Offshore wind sector in Atlantic region could support 5,000 jobs by 2037 – report

By 2037 there could be upwards of 5,000 jobs supported directly by the offshore wind sector located off the western seaboard, a new report has found. The sector could generate €400 million in gross value added (GVA) annually to the Atlantic region economy, according to the research commissioned by regional stakeholders and funded by Enterprise Ireland, local authorities and the Western Development Commission.

The report confirms the “unprecedented opportunity” of offshore wind along the western seaboard embracing the northwest, west, and midwest regions over the next 20 years.

The Government has set a target of 7 gigawatts (GW) of offshore wind by 2030 with a view to achieving 30GW in the 2030s – with a significant portion of associated renewable power and green hydrogen being exported to Europe. This includes fixed turbine wind farms in the Irish Sea, but increasingly using offshore floating technology off the west coast.

As offshore becomes more dominant over onshore, the impact on indirect employment will be equally transformative, the report concludes. The figures projected “are a direct correlation to wind farm delivery and the indirect benefits could be many times greater”.

The report identifies positive downstream economic, environmental and societal impacts that would be likely following the direct impact of jobs and supply chain delivery.

‘Huge opportunity’

Minister of Enterprise, Trade and Employment Dara Calleary said the report provided a basis for the Atlantic region to progress in developing its wind energy industry by “identifying the huge opportunity for the region in the onshore to offshore wind energy sector and the potential for thousands of high-quality, sustainable jobs that it brings”.

He looked forward to “working with all of the regional stakeholders, public and private, in striving to deliver on the promise of this study”.

The report by Dublin Offshore Consultants and Bigger Economics considers buildout scenarios across the region – from Donegal to Limerick – with projections under steady, rapid and aspirational outcomes. The offshore wind sector will overtake onshore in the Atlantic region within 15 years, it finds.

The longitudinal economic model estimates the combined GVA of onshore and offshore wind in the region will be €2.85 billion up to 2037 in the rapid buildout scenario. In the steady scenario it is reduced to €1.86 billion and for the aspirational scenario it is €4.21 billion to 2037. By 2037 it is expected that in the Atlantic region the wind sector will annually generate €220 million GVA in the rapid buildout scenario; €170 million GVA in the steady scenario and €400 million GVA in the aspirational scenario.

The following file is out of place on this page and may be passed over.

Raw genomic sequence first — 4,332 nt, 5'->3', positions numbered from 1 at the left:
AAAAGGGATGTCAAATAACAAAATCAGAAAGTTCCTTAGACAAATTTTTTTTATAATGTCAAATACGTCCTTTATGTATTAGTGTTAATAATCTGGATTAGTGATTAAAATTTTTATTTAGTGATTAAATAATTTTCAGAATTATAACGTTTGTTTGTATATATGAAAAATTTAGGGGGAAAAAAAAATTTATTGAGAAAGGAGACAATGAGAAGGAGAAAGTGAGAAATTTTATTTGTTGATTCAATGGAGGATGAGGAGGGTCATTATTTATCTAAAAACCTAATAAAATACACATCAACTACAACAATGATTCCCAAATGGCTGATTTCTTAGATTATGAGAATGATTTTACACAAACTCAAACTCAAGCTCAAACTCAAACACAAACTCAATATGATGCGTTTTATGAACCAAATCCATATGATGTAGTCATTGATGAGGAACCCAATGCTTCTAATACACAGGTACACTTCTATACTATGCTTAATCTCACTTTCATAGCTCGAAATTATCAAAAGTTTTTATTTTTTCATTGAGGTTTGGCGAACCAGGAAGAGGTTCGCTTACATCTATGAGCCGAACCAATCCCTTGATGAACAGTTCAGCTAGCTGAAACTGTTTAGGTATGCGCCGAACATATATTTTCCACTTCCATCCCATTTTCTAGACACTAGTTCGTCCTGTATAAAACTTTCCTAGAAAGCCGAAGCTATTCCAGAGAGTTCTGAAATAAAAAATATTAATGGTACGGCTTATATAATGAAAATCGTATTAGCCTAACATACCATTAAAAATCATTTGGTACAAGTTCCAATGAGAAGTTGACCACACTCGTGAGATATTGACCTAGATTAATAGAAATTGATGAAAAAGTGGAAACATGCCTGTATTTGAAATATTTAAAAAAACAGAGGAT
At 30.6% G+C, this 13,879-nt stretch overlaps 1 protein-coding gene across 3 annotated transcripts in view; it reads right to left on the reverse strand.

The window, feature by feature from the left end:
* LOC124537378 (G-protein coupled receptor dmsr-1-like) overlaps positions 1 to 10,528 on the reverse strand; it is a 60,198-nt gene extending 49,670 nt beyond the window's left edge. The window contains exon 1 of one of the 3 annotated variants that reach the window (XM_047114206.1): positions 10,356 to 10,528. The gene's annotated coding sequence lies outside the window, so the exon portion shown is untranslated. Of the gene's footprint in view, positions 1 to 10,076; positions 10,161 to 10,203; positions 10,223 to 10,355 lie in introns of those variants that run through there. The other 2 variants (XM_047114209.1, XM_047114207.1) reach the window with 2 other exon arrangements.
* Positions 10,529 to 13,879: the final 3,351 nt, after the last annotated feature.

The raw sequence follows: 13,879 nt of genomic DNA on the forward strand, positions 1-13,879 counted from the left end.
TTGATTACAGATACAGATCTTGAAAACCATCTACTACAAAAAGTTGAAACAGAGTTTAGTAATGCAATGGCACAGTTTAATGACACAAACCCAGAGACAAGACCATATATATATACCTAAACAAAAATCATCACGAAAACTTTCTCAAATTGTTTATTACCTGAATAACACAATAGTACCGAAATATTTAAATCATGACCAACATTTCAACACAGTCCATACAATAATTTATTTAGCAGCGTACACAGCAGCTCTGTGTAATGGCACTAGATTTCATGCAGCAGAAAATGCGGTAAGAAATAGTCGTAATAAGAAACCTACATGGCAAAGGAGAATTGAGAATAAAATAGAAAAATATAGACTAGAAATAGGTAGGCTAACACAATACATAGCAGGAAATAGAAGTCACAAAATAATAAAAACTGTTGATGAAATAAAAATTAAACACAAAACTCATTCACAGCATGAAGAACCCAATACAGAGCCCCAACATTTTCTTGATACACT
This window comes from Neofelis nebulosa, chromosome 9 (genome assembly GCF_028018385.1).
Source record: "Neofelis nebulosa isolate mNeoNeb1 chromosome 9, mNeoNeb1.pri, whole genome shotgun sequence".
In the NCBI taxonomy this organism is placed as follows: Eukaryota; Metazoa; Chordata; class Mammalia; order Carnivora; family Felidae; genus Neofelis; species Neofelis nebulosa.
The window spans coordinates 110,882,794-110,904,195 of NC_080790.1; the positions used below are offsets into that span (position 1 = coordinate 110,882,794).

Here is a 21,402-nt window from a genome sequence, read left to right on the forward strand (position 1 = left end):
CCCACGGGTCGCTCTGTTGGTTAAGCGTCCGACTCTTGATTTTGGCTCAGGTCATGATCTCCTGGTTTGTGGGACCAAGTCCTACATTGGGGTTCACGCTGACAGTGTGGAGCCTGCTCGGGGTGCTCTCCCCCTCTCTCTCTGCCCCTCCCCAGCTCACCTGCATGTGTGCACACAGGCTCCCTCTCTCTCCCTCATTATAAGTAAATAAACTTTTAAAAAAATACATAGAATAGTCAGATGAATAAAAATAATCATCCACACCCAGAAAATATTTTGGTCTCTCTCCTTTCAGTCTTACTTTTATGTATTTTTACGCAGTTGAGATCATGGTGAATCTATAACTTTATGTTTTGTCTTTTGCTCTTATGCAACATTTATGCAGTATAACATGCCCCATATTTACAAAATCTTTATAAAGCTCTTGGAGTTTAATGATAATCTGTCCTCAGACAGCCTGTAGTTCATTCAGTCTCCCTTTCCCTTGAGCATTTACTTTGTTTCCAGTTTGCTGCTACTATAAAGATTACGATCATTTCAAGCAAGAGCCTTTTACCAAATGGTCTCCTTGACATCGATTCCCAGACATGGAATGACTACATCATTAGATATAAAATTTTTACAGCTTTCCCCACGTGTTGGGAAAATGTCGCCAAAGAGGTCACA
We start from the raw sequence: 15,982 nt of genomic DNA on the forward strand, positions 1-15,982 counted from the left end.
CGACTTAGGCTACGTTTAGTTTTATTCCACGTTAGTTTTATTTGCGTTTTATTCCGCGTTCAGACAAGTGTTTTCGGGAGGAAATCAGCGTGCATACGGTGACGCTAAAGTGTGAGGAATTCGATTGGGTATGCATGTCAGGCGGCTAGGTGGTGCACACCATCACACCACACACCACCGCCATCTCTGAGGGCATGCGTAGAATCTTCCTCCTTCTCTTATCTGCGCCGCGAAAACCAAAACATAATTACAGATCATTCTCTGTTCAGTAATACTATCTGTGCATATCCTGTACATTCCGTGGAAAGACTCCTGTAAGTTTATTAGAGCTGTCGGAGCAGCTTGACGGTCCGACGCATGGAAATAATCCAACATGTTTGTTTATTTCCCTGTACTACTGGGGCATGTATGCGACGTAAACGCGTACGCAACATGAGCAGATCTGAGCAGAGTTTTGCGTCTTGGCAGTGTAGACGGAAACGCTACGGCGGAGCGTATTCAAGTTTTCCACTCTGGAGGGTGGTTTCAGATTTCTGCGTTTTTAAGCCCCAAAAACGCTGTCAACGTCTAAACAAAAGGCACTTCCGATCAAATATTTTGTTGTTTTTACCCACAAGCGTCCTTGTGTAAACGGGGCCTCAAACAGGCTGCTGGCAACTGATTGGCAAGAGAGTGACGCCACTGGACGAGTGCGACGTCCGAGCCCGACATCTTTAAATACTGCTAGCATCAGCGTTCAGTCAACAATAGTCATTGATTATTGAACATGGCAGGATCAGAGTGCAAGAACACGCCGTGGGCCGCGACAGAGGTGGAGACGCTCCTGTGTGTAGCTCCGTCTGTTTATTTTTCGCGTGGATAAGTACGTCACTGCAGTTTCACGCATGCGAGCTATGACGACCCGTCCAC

The report underlines Irish wind energy resources are among the best globally: “Wind projects onshore can avail of wind speeds of 7 metres/second (m/s), which are high in global terms. The wind speeds available off the Atlantic coastline, are far higher at up to 11m/s within Irish territorial waters (12 nautical mile limit) and up to 15m/s in the Irish exclusive economic zone.”

It calls for delivery of “a regionally inclusive national energy strategy to co-ordinate route to market, grid upgrades along the Atlantic region and developing new courses and centres targeting the wind energy sector, with a particular emphasis on floating offshore wind skills and expertise not currently offered by Irish educational bodies”.

Clear signals from the Government are critical to deliver the full potential of the wind energy industry in Ireland and the Atlantic region, it underlines.

‘Clear signals’

“Specific targets for installed capacity of offshore wind post-2030 are required. Clear signals on a pipeline of wind energy activity in the Atlantic region will enable ports to finance and commence upgrades, project developers to develop construction schedules, and educational bodies and training providers to tailor courses and ramp up activity to support industry needs,” it adds.

Almost 40GW of offshore wind projects are in development in the State, of which more than 10GW are in the Atlantic region. In early 2022, the first six commercial scale offshore wind projects comprising nearly 4GW were given “relevant projects” status to allow fast-track development. Five of these are in the Irish Sea, while the 400MW Sceirde Rocks project, is proposed for off the Galway coast.

The majority of remaining projects in the Atlantic region are focused on access to the Moneypoint and nearby Tarbert grid connections, anticipated to become available from 2025. These are located off the Clare and north Kerry coasts and intend to use floating platforms.

With the exception of those using Moneypoint and Tarbert grid connections, all other future installed floating offshore wind capacity will require upgrades in grid connection availability, battery storage, or alternative routes to market such as production of green hydrogen, it notes.

When assessing skills needed for the industry to grow, it identifies engineering, applied sciences, logistics, digital and supply chain management as essential.

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